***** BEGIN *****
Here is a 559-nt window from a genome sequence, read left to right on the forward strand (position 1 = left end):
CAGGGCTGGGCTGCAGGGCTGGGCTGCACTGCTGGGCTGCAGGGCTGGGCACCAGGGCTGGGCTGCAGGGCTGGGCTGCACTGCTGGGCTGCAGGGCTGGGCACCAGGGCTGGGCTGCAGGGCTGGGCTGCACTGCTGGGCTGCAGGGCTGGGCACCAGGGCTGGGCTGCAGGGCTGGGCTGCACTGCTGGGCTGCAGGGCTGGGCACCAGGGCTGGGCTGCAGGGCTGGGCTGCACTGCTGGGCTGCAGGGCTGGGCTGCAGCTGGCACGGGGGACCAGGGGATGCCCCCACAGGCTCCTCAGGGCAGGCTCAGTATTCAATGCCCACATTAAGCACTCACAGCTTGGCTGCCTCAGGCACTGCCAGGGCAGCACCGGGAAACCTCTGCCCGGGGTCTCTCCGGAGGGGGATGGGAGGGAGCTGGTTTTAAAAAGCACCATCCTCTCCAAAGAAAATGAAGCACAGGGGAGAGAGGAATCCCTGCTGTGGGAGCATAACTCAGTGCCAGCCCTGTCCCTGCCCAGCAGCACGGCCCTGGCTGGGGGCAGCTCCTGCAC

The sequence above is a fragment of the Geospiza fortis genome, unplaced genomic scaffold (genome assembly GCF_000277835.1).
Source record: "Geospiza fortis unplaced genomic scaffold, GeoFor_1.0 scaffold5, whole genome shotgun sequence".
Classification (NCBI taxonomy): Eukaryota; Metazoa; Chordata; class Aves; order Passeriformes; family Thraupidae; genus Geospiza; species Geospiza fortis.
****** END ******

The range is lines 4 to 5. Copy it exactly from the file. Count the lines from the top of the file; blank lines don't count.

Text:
Source record: "Geospiza fortis unplaced genomic scaffold, GeoFor_1.0 scaffold5, whole genome shotgun sequence".
Classification (NCBI taxonomy): Eukaryota; Metazoa; Chordata; class Aves; order Passeriformes; family Thraupidae; genus Geospiza; species Geospiza fortis.